Under the Internal Revenue Code, all section 501(c)(3) organizations are absolutely prohibited from directly or indirectly participating in, or intervening in, any political campaign on behalf of (or in opposition to) any candidate for elective public office. Contributions to political campaign funds or public statements of position (verbal or written) made on behalf of the organization in favor of or in opposition to any candidate for public office clearly violate the prohibition against political campaign activity.  Violating this prohibition may result in denial or revocation of tax-exempt status and the imposition of certain excise taxes.

~ www.irs.gov

Ordinary people are going to talk about politics at church; this is not the kind of activity that is prohibited by 501(c)(3).  But if you hear anything (or read anything) coming from those with authority to speak for your church that favors one candidate over another, or has the effect of favoring one of the candidates, you can be sure that this is a violation of the Internal Revenue Code.  Consult a tax attorney for more information.


Ivy League Audits

image via educarelab.com

In this down economy the IRS is doing all it can to improve collection results, which is why it is targeting wealthy individuals, banks, corporations, . . . even universities.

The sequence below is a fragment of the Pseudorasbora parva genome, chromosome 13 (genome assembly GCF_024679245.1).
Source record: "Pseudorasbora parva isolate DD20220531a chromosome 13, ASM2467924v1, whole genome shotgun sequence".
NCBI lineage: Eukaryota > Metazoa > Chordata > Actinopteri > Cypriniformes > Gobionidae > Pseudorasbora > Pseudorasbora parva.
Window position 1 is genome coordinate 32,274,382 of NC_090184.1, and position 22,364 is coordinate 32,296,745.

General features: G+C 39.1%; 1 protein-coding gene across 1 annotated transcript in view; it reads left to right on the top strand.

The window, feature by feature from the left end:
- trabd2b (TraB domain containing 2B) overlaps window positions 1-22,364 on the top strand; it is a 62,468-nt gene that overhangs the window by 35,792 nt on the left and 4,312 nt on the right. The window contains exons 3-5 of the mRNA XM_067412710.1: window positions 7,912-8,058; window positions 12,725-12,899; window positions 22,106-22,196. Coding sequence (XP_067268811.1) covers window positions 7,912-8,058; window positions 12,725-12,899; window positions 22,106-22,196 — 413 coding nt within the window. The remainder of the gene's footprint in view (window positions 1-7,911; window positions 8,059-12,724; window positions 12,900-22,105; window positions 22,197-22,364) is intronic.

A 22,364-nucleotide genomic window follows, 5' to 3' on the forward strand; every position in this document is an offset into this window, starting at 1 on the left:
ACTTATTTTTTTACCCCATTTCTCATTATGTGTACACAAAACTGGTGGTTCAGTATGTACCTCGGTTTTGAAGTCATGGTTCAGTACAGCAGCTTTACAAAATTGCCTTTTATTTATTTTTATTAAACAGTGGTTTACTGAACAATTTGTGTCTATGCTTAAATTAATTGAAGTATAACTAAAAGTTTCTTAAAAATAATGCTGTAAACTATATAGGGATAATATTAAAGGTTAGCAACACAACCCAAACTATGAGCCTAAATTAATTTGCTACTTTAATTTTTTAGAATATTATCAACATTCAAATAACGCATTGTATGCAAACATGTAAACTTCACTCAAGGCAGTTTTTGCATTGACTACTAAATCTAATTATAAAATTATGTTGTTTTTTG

Top Ivy League colleges are in the IRS crosshairs because they raise a lot of money, and not just in tuition & donations.  If you attend Harvard or if you dine there as a visitor, you probably expect more than tacos and fries, and brain food is expensive.  Harvard University Dining Services consists of 13 undergrad dining halls, a kosher kitchen, and 14 retail locations which offer an “unparalleled dining experience.”  And Harvard sports are very popular.  Wealthy Harvard alumni are often happy to pay for season tickets, whatever the price.

Even though nonprofit universities are tax-exempt, they must still pay taxes on any collateral income that is generated — any income that is unrelated to their academic objectives.  According to a recent Bloomberg article, both Cornell and Harvard Universities have been audited by the IRS to make sure they are paying taxes on revenue generated by university bookstores, restaurants, and sports arenas.  Cornell has “passed” its audit, but for Harvard, the jury is still out.



The “Common Cause” Whistleblower Case

You may have heard about the complaint filed by Common Cause against American Legislative Exchange Council (ALEC) asking the IRS to drop the organization’s tax-exempt status for engaging in lobbying activities.  What you may not know is this complaint was filed under the 145-year-old whistleblower provisions now codified in 26 USC 7623.

Has ALEC been exploiting the tax relief available to non-profits?

Common Cause is characterizing ALEC ‘s activities as an improper tax scheme and is asking the IRS to investigate and assess all taxes due.  If taxes are in fact collected from ALEC, it would seem that Dr. Robert W. Edgar, the president and CEO of Common Cause, stands to gain a large sum of money.  One of the requirements under the whistleblower statute is that the complaint be filed by an individual, and it appears to have been filed on behalf of Dr. Edgar.  Under the 2006 amendments to the whistleblower statute, the maximum award is 15% of the taxes and penalties collected (capped at $10 million).